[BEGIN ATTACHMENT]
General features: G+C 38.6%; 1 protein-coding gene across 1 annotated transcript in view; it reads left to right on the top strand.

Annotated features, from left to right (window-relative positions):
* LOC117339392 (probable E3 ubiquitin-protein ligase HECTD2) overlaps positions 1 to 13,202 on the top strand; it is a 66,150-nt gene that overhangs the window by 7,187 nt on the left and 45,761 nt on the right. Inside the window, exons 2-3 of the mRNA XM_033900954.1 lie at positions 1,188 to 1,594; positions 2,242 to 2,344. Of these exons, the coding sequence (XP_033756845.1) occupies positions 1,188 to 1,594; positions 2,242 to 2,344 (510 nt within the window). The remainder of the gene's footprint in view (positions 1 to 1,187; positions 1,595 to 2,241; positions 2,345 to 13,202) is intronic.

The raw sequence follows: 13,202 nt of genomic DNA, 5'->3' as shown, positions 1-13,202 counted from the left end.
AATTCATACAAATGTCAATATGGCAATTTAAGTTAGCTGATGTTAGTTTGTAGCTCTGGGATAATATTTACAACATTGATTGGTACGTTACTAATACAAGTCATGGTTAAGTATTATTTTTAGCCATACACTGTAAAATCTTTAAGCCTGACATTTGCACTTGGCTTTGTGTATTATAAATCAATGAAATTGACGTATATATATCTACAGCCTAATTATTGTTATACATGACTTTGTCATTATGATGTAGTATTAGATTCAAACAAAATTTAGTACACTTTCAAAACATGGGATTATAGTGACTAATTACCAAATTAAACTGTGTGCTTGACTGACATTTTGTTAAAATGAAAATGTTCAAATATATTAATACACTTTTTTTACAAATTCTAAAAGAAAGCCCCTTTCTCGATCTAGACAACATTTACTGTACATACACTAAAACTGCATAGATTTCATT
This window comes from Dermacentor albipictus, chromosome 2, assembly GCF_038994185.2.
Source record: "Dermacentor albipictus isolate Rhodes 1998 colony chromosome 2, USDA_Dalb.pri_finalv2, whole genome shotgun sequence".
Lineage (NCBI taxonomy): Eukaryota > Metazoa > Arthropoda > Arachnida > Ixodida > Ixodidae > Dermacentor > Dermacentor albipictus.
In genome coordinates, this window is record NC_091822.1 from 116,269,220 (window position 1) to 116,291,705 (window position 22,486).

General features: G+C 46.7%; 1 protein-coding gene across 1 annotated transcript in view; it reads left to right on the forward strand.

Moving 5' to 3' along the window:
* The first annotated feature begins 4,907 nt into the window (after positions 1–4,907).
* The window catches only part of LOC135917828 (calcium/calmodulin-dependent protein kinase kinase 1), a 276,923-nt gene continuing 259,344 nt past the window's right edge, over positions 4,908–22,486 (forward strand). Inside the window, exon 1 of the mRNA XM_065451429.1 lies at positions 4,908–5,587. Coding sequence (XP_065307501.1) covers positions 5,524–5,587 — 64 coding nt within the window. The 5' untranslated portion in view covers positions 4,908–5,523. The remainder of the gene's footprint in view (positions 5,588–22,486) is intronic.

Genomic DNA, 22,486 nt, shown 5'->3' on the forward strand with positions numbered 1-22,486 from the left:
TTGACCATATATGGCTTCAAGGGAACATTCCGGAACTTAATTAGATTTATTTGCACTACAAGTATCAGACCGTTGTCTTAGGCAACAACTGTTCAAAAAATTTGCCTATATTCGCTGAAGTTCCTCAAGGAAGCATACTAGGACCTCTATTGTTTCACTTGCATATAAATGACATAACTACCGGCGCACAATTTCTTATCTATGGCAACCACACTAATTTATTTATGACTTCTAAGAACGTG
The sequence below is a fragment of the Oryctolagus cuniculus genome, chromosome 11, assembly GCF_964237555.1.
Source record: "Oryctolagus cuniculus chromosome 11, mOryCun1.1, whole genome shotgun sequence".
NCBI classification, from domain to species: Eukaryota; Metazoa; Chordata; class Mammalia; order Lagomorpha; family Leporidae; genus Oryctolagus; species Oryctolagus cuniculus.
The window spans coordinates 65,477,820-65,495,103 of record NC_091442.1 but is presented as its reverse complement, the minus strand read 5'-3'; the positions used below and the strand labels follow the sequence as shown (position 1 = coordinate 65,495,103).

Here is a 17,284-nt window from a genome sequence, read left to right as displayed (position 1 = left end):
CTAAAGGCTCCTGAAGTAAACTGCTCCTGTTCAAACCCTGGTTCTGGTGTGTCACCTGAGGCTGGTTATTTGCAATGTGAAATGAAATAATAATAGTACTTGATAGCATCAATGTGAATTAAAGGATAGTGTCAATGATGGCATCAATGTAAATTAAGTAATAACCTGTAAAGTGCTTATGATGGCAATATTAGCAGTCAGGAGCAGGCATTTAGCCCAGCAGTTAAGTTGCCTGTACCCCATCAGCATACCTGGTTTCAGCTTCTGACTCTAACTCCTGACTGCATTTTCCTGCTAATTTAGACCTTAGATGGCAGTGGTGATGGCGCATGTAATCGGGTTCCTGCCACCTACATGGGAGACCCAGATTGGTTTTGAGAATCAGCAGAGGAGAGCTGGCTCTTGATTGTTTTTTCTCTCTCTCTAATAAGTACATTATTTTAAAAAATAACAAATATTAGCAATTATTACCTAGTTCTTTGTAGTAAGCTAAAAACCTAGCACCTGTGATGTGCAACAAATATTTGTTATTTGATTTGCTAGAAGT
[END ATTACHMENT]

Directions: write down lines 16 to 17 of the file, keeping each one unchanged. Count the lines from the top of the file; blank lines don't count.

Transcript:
The sequence below is a fragment of the Oryctolagus cuniculus genome, chromosome 11, assembly GCF_964237555.1.
Source record: "Oryctolagus cuniculus chromosome 11, mOryCun1.1, whole genome shotgun sequence".